Community members and healthcare workers identified three overarching barriers to vaccination, which included (1) a lack of available COVID-19 vaccine information that is easily understandable, linguistically appropriate and culturally sensitive; (2) widespread misinformation and disinformation that preys on people’s fears of the unknown and mistrust of the medical establishment and government; and (3) vaccine access and supply issues that prevented people from being vaccinated efficiently and quickly. They also provided ideas on how the healthcare system might improve COVID-19 vaccine uptake for these populations, including developing messages that (1) encourage social acceptance, (2) focus on vaccine efficacy, (3) use appropriate religious and cultural contexts, (4) are culturally relevant, (5) are available in Mayan languages (6) and are appropriate for low-literacy audiences. Finally, the community members and healthcare workers identified multiple appropriate modalities for disseminating culturally and linguistically relevant COVID-19 vaccine information including (1) trusted local healthcare workers and local leaders, (2) community radio and (3) social media.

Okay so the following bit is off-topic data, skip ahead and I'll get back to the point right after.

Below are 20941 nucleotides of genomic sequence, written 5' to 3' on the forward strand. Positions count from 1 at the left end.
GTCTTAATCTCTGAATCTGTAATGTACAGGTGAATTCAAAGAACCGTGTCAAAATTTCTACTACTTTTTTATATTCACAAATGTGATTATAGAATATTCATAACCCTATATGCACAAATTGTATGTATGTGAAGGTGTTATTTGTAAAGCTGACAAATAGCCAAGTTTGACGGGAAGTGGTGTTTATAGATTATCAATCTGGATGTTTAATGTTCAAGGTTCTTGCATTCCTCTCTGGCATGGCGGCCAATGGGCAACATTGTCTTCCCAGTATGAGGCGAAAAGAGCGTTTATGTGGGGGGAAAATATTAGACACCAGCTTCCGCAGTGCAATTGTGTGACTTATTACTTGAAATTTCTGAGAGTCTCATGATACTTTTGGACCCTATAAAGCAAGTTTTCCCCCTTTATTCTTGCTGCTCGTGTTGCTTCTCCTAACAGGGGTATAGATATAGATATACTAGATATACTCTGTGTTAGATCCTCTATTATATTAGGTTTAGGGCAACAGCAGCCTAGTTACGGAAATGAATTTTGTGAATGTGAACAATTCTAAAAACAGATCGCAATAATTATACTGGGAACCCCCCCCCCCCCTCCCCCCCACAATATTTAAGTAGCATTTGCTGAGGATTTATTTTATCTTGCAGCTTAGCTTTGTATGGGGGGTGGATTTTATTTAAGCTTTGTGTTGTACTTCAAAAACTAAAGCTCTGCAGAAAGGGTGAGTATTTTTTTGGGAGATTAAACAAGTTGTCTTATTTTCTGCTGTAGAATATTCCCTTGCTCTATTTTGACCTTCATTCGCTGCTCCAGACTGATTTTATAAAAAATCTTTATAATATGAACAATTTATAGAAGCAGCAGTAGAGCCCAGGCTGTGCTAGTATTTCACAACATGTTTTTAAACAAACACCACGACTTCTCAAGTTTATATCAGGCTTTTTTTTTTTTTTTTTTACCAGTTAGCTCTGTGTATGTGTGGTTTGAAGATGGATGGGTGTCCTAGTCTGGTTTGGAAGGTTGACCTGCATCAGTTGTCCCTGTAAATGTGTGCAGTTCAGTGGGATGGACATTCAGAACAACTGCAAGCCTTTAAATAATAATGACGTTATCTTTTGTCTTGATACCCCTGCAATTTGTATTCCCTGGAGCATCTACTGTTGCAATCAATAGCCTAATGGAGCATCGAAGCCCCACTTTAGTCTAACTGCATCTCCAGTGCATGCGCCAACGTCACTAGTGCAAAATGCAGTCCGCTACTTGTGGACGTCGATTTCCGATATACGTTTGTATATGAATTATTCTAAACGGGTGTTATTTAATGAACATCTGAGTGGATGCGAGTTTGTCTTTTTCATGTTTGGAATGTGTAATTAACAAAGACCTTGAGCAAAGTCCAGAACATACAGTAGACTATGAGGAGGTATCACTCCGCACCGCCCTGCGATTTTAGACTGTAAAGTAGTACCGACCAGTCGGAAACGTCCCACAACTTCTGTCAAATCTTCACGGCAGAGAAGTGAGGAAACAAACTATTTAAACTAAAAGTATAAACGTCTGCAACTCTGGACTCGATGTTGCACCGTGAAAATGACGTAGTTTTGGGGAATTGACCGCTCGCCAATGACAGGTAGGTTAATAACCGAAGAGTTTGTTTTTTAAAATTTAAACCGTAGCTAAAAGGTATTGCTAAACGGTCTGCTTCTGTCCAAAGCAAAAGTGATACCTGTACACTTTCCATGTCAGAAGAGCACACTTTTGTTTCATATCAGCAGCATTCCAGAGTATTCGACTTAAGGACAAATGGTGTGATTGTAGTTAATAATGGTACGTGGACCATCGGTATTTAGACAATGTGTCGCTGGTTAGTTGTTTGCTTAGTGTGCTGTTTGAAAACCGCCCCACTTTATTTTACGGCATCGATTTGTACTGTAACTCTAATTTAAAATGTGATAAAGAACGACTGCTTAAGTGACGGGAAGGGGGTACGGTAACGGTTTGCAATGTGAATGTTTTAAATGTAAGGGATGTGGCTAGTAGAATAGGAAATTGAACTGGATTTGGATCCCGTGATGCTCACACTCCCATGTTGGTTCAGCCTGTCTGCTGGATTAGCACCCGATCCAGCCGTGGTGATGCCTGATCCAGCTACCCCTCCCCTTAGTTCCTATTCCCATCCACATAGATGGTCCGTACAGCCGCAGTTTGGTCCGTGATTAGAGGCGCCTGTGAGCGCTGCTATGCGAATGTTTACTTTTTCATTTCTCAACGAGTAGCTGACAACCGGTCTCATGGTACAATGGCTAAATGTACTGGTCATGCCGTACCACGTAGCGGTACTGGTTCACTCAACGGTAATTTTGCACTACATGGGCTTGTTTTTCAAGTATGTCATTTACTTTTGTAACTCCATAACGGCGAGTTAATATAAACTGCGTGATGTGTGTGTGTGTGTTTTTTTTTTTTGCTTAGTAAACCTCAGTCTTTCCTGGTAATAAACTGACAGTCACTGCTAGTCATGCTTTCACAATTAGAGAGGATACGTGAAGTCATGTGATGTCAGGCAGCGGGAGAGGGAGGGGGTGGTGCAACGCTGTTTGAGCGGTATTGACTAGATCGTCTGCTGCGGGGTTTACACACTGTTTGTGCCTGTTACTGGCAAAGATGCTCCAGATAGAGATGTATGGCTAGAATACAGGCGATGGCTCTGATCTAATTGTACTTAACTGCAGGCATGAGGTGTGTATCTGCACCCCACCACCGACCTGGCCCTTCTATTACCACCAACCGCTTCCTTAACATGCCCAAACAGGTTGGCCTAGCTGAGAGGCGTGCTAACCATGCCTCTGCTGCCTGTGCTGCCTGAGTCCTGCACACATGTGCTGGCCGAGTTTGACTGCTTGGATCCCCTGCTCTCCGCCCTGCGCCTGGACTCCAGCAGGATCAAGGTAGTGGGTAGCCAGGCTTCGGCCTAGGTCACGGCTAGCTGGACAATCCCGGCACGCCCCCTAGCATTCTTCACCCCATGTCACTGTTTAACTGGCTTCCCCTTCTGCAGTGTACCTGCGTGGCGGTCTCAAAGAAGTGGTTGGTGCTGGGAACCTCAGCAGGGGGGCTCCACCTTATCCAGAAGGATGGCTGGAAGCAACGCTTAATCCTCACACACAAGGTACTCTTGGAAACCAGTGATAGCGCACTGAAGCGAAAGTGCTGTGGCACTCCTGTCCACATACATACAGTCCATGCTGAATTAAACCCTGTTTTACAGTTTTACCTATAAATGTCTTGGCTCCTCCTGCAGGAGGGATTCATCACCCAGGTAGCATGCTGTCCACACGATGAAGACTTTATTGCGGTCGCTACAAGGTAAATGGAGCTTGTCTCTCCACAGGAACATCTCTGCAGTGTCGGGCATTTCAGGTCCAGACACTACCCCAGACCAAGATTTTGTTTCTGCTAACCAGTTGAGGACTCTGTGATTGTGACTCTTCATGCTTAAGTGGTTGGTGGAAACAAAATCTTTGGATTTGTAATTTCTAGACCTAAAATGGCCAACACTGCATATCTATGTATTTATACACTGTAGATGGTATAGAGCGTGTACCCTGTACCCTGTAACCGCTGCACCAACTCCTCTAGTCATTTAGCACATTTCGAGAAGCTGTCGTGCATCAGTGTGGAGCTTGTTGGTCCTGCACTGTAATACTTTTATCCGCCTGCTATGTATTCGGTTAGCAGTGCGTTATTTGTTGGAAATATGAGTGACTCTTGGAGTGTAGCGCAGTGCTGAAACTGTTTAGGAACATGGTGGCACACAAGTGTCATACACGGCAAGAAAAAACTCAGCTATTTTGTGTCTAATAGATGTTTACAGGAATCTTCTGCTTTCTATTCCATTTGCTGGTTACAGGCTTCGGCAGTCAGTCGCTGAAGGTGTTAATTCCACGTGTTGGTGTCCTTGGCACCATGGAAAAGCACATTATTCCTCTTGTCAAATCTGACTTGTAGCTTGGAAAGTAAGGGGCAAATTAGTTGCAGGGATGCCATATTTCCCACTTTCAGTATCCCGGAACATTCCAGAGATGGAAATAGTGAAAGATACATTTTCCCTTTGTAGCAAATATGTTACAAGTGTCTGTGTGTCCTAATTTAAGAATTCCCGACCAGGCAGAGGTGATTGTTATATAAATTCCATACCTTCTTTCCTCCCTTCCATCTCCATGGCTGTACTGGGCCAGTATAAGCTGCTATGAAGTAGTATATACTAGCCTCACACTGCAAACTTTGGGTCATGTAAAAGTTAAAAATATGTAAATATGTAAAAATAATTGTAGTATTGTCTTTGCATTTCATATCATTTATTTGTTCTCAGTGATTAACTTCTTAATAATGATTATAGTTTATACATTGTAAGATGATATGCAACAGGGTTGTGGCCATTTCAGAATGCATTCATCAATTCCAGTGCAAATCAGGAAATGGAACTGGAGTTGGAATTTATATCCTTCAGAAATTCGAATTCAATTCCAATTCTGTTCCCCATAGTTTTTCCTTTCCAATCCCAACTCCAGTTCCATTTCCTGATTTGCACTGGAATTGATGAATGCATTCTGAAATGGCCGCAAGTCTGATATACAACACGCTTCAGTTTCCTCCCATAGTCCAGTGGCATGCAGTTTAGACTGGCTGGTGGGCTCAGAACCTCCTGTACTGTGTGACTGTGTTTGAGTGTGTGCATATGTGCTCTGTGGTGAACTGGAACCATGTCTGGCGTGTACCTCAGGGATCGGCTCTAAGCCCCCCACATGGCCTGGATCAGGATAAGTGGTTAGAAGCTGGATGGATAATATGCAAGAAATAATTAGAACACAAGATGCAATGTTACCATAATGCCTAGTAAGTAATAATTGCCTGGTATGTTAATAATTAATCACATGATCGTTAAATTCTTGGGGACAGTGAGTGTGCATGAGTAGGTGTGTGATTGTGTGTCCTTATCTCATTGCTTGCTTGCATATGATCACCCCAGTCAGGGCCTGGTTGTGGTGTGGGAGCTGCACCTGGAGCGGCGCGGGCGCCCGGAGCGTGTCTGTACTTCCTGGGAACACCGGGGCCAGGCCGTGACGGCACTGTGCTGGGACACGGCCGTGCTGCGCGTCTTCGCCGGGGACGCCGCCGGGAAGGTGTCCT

Community perceptions of vaccine barriers

Barrier 1: lack of information in local languages

Indigenous community members and healthcare workers identified a lack of COVID-19 health and vaccine information available in Indigenous languages. They suggested that lack of information was a major contributing factor to why members of the Indigenous communities were not seeking vaccination:

The health information disseminated about vaccination and COVID in general is not helpful for our communities… I have rarely heard announcements on national radio and television… Also, in social networks all the information is in Spanish, not in Mayan languages… If you search the internet for information about COVID in Kaqchikel there is nothing… people do not have information and do not want to get vaccinated. They have reason to be afraid because fear arises from the unknown, from the lack of information. (IDI 6)

They identified social media as being specifically devoid of information in Indigenous languages: